We have a small number of original as new, from period stock, slate pencils and are offering them here <U>individually</U> price for the collector who would like an example to go with a period marking slate.  Fashioned from slate mined here in Maine, these pencils are the product of period manufacturing practices in which freshly mined slate slabs were cut into ¼ inch square rods, turned round, cut into 6 inch lengths and hand <I>sharpened</I>.  (Not sharpened to a point but left blunt, simply hand cut to a slight taper at one end as one would use the pencil on a slate.)  Each pencil is a bit unique with slight variances as evidence of early manufacture.   Not a big deal but a common utility in the days of hand carried marking slates and seldom seen in unused condition.  A neat period item for the Civil War era personal item collector or writing implement enthusiast without spending a lot of money. 

<B>Buy with confidence! </B><I>  We are pleased to offer a <B><U>no questions asked</U> three day inspection with return as purchased on direct sales!</B> <I>Just send us a courtesy  e-mail to let us know your item will be returned per these provisions and your purchase price will be refunded accordingly.</I>  <FONT COLOR=#0000FF>Thanks for visiting Gunsight Antiques! </FONT COLOR=#0000FF>

 Recently re-discovered as we clean out the back corners of our 50 + year accumulation of treasures, is this historic Civil War grouping of mementoes was put together by Maj. Gen. James B. Rickets and caringly maintained by wife Fanny, a prominent Civil War figure in her own right for the personal care of her wounded husband while held at Libby Prison in Richmond, Virginia.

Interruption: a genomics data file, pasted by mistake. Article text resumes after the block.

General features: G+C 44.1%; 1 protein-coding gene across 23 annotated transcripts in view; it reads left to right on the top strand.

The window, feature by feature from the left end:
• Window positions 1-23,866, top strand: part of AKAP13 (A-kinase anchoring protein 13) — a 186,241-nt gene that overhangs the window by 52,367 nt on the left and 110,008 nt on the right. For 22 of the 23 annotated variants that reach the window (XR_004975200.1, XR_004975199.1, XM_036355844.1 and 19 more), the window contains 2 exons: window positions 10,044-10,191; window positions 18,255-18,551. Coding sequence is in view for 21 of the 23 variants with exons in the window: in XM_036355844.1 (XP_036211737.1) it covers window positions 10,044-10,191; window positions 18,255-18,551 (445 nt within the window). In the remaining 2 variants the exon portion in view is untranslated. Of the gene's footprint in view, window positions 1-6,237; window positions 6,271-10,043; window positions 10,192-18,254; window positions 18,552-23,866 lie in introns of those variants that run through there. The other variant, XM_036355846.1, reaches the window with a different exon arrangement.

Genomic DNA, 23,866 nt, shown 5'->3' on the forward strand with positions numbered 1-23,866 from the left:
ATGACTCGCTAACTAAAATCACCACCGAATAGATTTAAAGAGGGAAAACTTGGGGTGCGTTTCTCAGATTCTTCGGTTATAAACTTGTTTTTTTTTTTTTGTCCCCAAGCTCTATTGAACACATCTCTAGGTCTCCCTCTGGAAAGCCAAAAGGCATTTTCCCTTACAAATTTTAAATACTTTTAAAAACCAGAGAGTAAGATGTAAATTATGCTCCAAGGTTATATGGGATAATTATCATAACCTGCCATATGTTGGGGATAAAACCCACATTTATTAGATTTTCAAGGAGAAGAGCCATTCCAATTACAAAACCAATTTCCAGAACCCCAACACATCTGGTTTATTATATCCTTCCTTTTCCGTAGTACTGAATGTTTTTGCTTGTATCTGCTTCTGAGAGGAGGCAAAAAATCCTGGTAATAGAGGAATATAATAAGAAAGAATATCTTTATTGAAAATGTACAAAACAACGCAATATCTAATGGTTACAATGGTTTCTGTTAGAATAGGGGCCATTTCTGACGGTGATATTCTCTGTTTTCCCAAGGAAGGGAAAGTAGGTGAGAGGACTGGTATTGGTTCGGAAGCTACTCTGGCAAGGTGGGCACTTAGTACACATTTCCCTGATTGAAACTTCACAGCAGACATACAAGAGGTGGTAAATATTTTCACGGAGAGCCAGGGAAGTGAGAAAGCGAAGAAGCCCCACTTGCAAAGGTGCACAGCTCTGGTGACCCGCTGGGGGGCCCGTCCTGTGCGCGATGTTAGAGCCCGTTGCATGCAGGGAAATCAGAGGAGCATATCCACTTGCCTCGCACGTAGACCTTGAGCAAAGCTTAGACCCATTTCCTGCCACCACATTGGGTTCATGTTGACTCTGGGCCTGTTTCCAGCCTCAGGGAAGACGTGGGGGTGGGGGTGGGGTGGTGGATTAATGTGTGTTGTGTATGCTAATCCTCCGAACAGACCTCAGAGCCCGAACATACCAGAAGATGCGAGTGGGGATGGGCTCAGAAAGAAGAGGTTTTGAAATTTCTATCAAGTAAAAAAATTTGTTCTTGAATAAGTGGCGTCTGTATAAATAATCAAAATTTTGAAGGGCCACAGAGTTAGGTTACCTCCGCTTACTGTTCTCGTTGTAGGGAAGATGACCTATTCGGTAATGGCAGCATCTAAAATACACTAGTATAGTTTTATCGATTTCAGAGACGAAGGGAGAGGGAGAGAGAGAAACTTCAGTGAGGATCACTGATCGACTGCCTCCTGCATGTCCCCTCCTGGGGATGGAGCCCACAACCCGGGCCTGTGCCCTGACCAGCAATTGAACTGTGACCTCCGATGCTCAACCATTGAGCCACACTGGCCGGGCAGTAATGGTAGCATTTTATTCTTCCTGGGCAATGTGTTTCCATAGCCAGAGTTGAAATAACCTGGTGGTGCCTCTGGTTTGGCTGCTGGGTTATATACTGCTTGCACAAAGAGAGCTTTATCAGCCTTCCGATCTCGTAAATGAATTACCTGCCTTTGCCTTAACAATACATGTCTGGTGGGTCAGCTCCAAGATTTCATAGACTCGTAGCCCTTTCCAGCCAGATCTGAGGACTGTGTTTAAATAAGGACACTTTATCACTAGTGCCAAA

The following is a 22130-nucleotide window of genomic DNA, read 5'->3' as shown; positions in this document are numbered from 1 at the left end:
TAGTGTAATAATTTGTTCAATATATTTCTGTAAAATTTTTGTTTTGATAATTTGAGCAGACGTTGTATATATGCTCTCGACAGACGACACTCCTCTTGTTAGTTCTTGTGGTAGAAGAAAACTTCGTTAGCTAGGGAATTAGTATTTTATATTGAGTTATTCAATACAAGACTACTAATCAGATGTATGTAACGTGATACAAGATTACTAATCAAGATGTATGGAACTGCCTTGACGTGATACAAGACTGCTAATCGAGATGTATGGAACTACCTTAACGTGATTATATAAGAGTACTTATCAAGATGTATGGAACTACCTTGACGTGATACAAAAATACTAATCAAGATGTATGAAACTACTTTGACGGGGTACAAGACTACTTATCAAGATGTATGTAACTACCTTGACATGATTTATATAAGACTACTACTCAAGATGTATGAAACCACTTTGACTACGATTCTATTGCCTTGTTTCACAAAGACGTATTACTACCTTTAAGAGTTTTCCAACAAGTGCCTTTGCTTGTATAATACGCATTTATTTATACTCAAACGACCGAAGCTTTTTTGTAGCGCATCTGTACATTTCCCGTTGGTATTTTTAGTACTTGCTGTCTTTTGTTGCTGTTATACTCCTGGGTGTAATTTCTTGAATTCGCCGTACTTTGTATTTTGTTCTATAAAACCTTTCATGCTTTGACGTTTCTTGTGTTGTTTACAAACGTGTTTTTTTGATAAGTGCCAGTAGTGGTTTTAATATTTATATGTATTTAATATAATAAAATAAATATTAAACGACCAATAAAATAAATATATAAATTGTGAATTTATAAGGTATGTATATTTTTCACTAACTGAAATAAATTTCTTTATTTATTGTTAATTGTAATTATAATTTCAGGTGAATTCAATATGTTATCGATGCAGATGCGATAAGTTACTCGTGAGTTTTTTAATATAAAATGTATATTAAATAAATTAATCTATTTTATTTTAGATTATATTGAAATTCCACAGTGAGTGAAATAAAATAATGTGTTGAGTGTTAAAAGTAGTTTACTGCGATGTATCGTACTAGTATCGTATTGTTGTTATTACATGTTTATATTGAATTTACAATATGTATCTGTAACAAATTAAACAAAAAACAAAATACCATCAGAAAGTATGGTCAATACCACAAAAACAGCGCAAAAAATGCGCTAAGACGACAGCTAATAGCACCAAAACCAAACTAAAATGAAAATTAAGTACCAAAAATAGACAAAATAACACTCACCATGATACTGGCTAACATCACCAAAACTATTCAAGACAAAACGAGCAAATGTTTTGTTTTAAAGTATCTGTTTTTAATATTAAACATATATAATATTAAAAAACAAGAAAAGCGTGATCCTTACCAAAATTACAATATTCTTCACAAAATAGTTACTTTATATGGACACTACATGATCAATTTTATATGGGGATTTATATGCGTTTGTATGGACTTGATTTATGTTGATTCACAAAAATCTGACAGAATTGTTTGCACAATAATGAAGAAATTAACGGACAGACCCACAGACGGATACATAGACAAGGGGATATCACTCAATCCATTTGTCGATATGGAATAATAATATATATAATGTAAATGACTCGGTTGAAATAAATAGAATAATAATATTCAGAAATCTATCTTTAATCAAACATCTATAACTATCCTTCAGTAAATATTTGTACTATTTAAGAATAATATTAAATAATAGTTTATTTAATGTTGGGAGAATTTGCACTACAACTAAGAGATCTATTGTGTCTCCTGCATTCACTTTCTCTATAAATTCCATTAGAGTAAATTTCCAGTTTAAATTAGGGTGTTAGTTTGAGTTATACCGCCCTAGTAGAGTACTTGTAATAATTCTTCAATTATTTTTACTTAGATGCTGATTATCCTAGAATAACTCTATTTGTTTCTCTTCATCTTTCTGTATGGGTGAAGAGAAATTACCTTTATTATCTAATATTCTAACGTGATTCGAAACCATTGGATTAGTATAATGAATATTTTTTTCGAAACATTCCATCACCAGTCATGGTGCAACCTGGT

<CENTER>THE GROUP CONSISTS OF </CENTER>

<CENTER><B>Bull Run FLAG FRAGMENT & Gen. Ricketts wound BUCK SHOT:</B> With envelope bearing period ink notation on face, <I><U>Battery Flag & Buck Shot  Bull Run July 21,`861</I></U>     Period note: <U><I>Piece of Battery Flag carried at Bull Run July 21, 1861  and Buck Shot taken from Genl. Ricketts Shoulder in Lewis House on Bull Run battlefield July 23, 1861.</U></I>  The <I>Buck Shot</I> is approximately 50 cal. with an iron loop for suspension and is marked <B>J B R</B> (James Brewerton Ricketts). </CENTER>


<CENTER><B>Richmond FLAG FRAGMENT: </B> In official business envelope with period ink <U><I>Genal. Ricketts</I></U> on the face and pencil notation, <I><U>Piece of last flag that waived in Richmond before Lee’s ------?------.   Hauled down & given me in person Aug.10</I></U></CENTER>


<CENTER><B>Confederate Bills: </B> A group of 4 tattered and worn Confederate bills and a 25 cent Richmond Bank note.  CS bills / 25 cent bill with RR illustration -   15 cent bill, Tennessee  10 cent bill.  All from  small period envelope ink inscribed <I><U>Confederate Bills</I></U></CENTER>


<CENTER><B>Fanny & daughter CDV: </B>  Fanny with daughter Julia in her lap.  Pencil notation on back, <I><U>Fanny Ricketts & daughter Julia? who died young (10) </I></U> (note: Though not part of Fanny’s collection we are including a nice period CDV of the General in this grouping.) </CENTER>  


<CENTER><B>1866 Maj. Gen. Benjamin Brice Paymaster General note: </B>Note card in envelope addressed to <I><U>Gen. Ricketts1892 G Street</I></U>from the Paymaster General’s Office re: 50 cent ration. Signed  <I><U>B. W. Brice </I></U>  as Paymaster General </CENTER>


<CENTER><B>Pres. Johnson Impeachment Ticket : </B> July 12, 1868 U. S, Senate admittance ticket.  Period ink notation on back, <U><I> Used for the Impeachment Trial of Presdt. Johnson by J. Ricketts</U></I></CENTER>


<CENTER><B>1874 Admiral David Dixon Porter POEM: </B> penned by the Admiral to Fanny, a whimsical poem addressed to <U><I>Mrs. R</U></I> regarding payment of dues with check enclosed. Signed: <U><I>Ad. Porter </U></I>with <U><I>Check enclosed, D. D. Porter</I></U> signature notation and <U><I> 4/13/1872</U></I>.</CENTER>


<CENTER><B>1874 Gen. Thomas M. Vincent Note to Ricketts:</B> A boldly penned note on the personal stationary of Thos. Vincent re: a document request is addressed <I><U>Major General Jas. B. Ricketts U. S, Army</U></I> and signed <I><U>Thomas M. Vincent</U></I></CENTER>